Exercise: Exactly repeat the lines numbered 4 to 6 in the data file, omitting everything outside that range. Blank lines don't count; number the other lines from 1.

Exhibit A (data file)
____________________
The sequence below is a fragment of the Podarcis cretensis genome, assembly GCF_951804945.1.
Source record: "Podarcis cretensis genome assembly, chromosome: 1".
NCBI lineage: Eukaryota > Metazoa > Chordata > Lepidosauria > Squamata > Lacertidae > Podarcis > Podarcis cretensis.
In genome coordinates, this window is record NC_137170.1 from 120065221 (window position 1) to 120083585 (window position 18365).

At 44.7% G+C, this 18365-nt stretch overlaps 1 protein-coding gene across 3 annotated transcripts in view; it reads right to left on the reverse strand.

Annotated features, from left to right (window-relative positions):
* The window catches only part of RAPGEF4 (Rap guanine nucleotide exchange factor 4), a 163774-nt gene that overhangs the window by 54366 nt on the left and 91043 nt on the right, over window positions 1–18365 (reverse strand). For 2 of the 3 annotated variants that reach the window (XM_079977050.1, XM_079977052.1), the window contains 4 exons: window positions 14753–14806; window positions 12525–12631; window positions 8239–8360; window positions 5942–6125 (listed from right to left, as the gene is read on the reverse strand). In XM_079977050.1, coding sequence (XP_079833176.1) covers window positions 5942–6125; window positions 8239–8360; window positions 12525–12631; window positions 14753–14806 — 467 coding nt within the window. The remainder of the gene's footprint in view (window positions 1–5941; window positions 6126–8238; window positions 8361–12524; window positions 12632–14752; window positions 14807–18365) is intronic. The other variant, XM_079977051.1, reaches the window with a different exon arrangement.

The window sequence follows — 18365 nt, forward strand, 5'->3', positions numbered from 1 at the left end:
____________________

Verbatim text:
In genome coordinates, this window is record NC_137170.1 from 120065221 (window position 1) to 120083585 (window position 18365).

At 44.7% G+C, this 18365-nt stretch overlaps 1 protein-coding gene across 3 annotated transcripts in view; it reads right to left on the reverse strand.

Annotated features, from left to right (window-relative positions):